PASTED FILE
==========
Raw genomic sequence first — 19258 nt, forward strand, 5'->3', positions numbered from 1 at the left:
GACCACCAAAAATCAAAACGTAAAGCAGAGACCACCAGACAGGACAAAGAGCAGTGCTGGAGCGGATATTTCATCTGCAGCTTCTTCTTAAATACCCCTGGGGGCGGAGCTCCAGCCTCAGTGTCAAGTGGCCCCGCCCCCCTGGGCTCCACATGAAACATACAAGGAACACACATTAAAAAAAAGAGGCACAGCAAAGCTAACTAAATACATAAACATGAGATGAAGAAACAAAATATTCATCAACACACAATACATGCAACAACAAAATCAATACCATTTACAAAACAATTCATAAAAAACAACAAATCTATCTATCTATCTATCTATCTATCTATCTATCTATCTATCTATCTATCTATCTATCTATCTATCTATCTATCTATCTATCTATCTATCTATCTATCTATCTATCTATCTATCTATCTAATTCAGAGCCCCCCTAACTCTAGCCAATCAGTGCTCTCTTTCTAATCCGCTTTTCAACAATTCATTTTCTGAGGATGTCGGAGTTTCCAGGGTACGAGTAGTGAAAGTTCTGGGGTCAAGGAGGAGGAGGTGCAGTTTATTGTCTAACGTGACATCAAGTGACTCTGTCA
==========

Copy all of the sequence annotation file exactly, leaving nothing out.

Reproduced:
Raw genomic sequence first — 19258 nt, forward strand, 5'->3', positions numbered from 1 at the left:
GACCACCAAAAATCAAAACGTAAAGCAGAGACCACCAGACAGGACAAAGAGCAGTGCTGGAGCGGATATTTCATCTGCAGCTTCTTCTTAAATACCCCTGGGGGCGGAGCTCCAGCCTCAGTGTCAAGTGGCCCCGCCCCCCTGGGCTCCACATGAAACATACAAGGAACACACATTAAAAAAAAGAGGCACAGCAAAGCTAACTAAATACATAAACATGAGATGAAGAAACAAAATATTCATCAACACACAATACATGCAACAACAAAATCAATACCATTTACAAAACAATTCATAAAAAACAACAAATCTATCTATCTATCTATCTATCTATCTATCTATCTATCTATCTATCTATCTATCTATCTATCTATCTATCTATCTATCTATCTATCTATCTATCTATCTATCTATCTATCTATCTATCTAATTCAGAGCCCCCCTAACTCTAGCCAATCAGTGCTCTCTTTCTAATCCGCTTTTCAACAATTCATTTTCTGAGGATGTCGGAGTTTCCAGGGTACGAGTAGTGAAAGTTCTGGGGTCAAGGAGGAGGAGGTGCAGTTTATTGTCTAACGTGACATCAAGTGACTCTGTCA